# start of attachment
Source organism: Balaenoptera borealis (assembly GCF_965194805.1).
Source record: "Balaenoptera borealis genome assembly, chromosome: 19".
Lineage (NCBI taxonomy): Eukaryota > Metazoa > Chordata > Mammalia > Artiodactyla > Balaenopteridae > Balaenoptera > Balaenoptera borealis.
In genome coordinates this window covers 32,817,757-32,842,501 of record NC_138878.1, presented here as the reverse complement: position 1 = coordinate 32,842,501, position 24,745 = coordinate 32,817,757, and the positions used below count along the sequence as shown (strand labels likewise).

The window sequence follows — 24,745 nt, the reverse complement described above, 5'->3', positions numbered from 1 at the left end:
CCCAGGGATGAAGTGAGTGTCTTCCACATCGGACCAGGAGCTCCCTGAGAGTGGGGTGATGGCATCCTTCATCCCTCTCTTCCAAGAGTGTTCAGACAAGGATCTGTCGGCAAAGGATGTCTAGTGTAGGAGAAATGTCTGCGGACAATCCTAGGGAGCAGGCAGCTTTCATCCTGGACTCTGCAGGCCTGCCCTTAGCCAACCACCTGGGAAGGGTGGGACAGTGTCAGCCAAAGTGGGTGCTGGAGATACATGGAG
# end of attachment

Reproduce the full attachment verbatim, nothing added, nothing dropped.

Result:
Source organism: Balaenoptera borealis (assembly GCF_965194805.1).
Source record: "Balaenoptera borealis genome assembly, chromosome: 19".
Lineage (NCBI taxonomy): Eukaryota > Metazoa > Chordata > Mammalia > Artiodactyla > Balaenopteridae > Balaenoptera > Balaenoptera borealis.
In genome coordinates this window covers 32,817,757-32,842,501 of record NC_138878.1, presented here as the reverse complement: position 1 = coordinate 32,842,501, position 24,745 = coordinate 32,817,757, and the positions used below count along the sequence as shown (strand labels likewise).

The window sequence follows — 24,745 nt, the reverse complement described above, 5'->3', positions numbered from 1 at the left end:
CCCAGGGATGAAGTGAGTGTCTTCCACATCGGACCAGGAGCTCCCTGAGAGTGGGGTGATGGCATCCTTCATCCCTCTCTTCCAAGAGTGTTCAGACAAGGATCTGTCGGCAAAGGATGTCTAGTGTAGGAGAAATGTCTGCGGACAATCCTAGGGAGCAGGCAGCTTTCATCCTGGACTCTGCAGGCCTGCCCTTAGCCAACCACCTGGGAAGGGTGGGACAGTGTCAGCCAAAGTGGGTGCTGGAGATACATGGAG